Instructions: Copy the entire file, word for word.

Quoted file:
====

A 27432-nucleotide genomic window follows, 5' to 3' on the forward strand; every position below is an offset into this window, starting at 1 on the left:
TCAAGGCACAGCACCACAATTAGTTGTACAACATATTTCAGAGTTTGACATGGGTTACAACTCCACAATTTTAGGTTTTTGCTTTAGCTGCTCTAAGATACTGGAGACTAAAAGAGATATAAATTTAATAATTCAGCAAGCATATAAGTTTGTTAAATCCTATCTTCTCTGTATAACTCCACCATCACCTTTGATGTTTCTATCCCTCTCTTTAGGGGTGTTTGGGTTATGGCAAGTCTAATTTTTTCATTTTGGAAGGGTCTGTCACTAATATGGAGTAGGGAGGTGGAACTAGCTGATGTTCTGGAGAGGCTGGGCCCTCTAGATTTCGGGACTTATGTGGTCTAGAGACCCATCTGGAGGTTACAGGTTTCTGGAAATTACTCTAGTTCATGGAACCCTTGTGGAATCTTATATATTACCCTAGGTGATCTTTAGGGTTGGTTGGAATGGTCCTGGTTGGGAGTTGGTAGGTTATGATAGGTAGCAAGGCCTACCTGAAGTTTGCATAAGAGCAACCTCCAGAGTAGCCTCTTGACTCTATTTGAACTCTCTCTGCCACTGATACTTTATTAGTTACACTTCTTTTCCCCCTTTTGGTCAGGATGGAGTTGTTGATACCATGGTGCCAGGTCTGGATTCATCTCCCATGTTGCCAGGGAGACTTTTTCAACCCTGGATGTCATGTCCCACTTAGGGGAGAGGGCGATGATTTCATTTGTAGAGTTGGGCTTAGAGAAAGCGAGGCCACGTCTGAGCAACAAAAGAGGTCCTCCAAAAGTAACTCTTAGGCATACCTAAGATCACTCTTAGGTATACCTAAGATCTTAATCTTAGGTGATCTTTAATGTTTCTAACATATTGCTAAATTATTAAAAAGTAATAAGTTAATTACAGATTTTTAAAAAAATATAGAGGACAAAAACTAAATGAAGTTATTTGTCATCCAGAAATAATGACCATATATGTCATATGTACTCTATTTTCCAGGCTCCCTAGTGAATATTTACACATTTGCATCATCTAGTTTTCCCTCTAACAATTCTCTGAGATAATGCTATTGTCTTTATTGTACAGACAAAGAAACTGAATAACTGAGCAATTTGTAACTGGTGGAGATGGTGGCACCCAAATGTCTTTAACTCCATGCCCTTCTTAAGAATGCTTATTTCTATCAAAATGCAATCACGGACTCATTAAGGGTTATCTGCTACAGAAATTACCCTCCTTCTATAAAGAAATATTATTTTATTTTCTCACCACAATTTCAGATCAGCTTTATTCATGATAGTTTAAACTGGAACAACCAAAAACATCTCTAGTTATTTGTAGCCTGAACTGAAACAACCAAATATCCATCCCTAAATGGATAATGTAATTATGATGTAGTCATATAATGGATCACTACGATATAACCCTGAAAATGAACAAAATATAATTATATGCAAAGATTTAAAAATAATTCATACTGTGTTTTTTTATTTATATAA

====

A 27432-nucleotide genomic window follows, 5' to 3' on the forward strand; every position below is an offset into this window, starting at 1 on the left:
TCAAGGCACAGCACCACAATTAGTTGTACAACATATTTCAGAGTTTGACATGGGTTACAACTCCACAATTTTAGGTTTTTGCTTTAGCTGCTCTAAGATACTGGAGACTAAAAGAGATATAAATTTAATAATTCAGCAAGCATATAAGTTTGTTAAATCCTATCTTCTCTGTATAACTCCACCATCACCTTTGATGTTTCTATCCCTCTCTTTAGGGGTGTTTGGGTTATGGCAAGTCTAATTTTTTCATTTTGGAAGGGTCTGTCACTAATATGGAGTAGGGAGGTGGAACTAGCTGATGTTCTGGAGAGGCTGGGCCCTCTAGATTTCGGGACTTATGTGGTCTAGAGACCCATCTGGAGGTTACAGGTTTCTGGAAATTACTCTAGTTCATGGAACCCTTGTGGAATCTTATATATTACCCTAGGTGATCTTTAGGGTTGGTTGGAATGGTCCTGGTTGGGAGTTGGTAGGTTATGATAGGTAGCAAGGCCTACCTGAAGTTTGCATAAGAGCAACCTCCAGAGTAGCCTCTTGACTCTATTTGAACTCTCTCTGCCACTGATACTTTATTAGTTACACTTCTTTTCCCCCTTTTGGTCAGGATGGAGTTGTTGATACCATGGTGCCAGGTCTGGATTCATCTCCCATGTTGCCAGGGAGACTTTTTCAACCCTGGATGTCATGTCCCACTTAGGGGAGAGGGCGATGATTTCATTTGTAGAGTTGGGCTTAGAGAAAGCGAGGCCACGTCTGAGCAACAAAAGAGGTCCTCCAAAAGTAACTCTTAGGCATACCTAAGATCACTCTTAGGTATACCTAAGATCTTAATCTTAGGTGATCTTTAATGTTTCTAACATATTGCTAAATTATTAAAAAGTAATAAGTTAATTACAGATTTTTAAAAAAATATAGAGGACAAAAACTAAATGAAGTTATTTGTCATCCAGAAATAATGACCATATATGTCATATGTACTCTATTTTCCAGGCTCCCTAGTGAATATTTACACATTTGCATCATCTAGTTTTCCCTCTAACAATTCTCTGAGATAATGCTATTGTCTTTATTGTACAGACAAAGAAACTGAATAACTGAGCAATTTGTAACTGGTGGAGATGGTGGCACCCAAATGTCTTTAACTCCATGCCCTTCTTAAGAATGCTTATTTCTATCAAAATGCAATCACGGACTCATTAAGGGTTATCTGCTACAGAAATTACCCTCCTTCTATAAAGAAATATTATTTTATTTTCTCACCACAATTTCAGATCAGCTTTATTCATGATAGTTTAAACTGGAACAACCAAAAACATCTCTAGTTATTTGTAGCCTGAACTGAAACAACCAAATATCCATCCCTAAATGGATAATGTAATTATGATGTAGTCATATAATGGATCACTACGATATAACCCTGAAAATGAACAAAATATAATTATATGCAAAGATTTAAAAATAATTCATACTGTGTTTTTTTATTTATATAA